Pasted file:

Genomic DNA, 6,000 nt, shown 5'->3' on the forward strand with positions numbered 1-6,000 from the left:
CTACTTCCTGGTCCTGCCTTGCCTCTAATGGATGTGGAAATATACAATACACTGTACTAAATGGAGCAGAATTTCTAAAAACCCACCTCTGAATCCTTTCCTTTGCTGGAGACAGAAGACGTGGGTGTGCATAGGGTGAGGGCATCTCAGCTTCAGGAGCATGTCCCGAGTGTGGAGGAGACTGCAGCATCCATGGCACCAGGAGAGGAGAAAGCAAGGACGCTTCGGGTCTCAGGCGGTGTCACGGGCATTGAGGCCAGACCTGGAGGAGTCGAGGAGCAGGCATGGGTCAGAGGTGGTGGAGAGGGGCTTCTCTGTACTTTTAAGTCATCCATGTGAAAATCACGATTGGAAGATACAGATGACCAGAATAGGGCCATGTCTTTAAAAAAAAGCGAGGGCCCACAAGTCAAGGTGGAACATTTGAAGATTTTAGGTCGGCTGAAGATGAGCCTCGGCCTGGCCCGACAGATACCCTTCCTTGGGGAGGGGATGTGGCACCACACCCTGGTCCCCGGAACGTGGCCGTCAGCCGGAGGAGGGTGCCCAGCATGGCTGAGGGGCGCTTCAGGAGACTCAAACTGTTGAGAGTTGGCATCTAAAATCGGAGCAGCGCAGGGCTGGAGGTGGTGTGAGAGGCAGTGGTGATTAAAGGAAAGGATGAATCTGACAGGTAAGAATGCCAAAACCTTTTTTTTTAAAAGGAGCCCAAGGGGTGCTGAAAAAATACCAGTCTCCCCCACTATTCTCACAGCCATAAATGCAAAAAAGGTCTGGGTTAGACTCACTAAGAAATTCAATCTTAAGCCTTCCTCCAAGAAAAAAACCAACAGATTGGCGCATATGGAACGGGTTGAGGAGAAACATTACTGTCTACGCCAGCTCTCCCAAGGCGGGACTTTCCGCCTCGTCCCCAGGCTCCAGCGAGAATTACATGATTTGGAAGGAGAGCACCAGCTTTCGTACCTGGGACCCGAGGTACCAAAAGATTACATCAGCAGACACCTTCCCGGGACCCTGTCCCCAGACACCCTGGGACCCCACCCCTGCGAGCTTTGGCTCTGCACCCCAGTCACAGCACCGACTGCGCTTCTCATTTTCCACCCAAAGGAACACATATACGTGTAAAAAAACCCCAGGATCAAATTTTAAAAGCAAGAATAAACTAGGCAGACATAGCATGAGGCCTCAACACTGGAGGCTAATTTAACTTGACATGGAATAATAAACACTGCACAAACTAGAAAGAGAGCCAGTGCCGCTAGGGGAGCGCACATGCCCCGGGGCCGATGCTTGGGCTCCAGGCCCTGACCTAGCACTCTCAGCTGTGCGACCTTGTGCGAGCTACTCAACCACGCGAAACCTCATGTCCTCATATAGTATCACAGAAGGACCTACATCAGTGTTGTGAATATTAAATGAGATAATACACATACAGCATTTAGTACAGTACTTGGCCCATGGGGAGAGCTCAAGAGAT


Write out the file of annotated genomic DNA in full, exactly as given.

Genomic DNA, 6,000 nt, shown 5'->3' on the forward strand with positions numbered 1-6,000 from the left:
CTACTTCCTGGTCCTGCCTTGCCTCTAATGGATGTGGAAATATACAATACACTGTACTAAATGGAGCAGAATTTCTAAAAACCCACCTCTGAATCCTTTCCTTTGCTGGAGACAGAAGACGTGGGTGTGCATAGGGTGAGGGCATCTCAGCTTCAGGAGCATGTCCCGAGTGTGGAGGAGACTGCAGCATCCATGGCACCAGGAGAGGAGAAAGCAAGGACGCTTCGGGTCTCAGGCGGTGTCACGGGCATTGAGGCCAGACCTGGAGGAGTCGAGGAGCAGGCATGGGTCAGAGGTGGTGGAGAGGGGCTTCTCTGTACTTTTAAGTCATCCATGTGAAAATCACGATTGGAAGATACAGATGACCAGAATAGGGCCATGTCTTTAAAAAAAAGCGAGGGCCCACAAGTCAAGGTGGAACATTTGAAGATTTTAGGTCGGCTGAAGATGAGCCTCGGCCTGGCCCGACAGATACCCTTCCTTGGGGAGGGGATGTGGCACCACACCCTGGTCCCCGGAACGTGGCCGTCAGCCGGAGGAGGGTGCCCAGCATGGCTGAGGGGCGCTTCAGGAGACTCAAACTGTTGAGAGTTGGCATCTAAAATCGGAGCAGCGCAGGGCTGGAGGTGGTGTGAGAGGCAGTGGTGATTAAAGGAAAGGATGAATCTGACAGGTAAGAATGCCAAAACCTTTTTTTTTAAAAGGAGCCCAAGGGGTGCTGAAAAAATACCAGTCTCCCCCACTATTCTCACAGCCATAAATGCAAAAAAGGTCTGGGTTAGACTCACTAAGAAATTCAATCTTAAGCCTTCCTCCAAGAAAAAAACCAACAGATTGGCGCATATGGAACGGGTTGAGGAGAAACATTACTGTCTACGCCAGCTCTCCCAAGGCGGGACTTTCCGCCTCGTCCCCAGGCTCCAGCGAGAATTACATGATTTGGAAGGAGAGCACCAGCTTTCGTACCTGGGACCCGAGGTACCAAAAGATTACATCAGCAGACACCTTCCCGGGACCCTGTCCCCAGACACCCTGGGACCCCACCCCTGCGAGCTTTGGCTCTGCACCCCAGTCACAGCACCGACTGCGCTTCTCATTTTCCACCCAAAGGAACACATATACGTGTAAAAAAACCCCAGGATCAAATTTTAAAAGCAAGAATAAACTAGGCAGACATAGCATGAGGCCTCAACACTGGAGGCTAATTTAACTTGACATGGAATAATAAACACTGCACAAACTAGAAAGAGAGCCAGTGCCGCTAGGGGAGCGCACATGCCCCGGGGCCGATGCTTGGGCTCCAGGCCCTGACCTAGCACTCTCAGCTGTGCGACCTTGTGCGAGCTACTCAACCACGCGAAACCTCATGTCCTCATATAGTATCACAGAAGGACCTACATCAGTGTTGTGAATATTAAATGAGATAATACACATACAGCATTTAGTACAGTACTTGGCCCATGGGGAGAGCTCAAGAGAT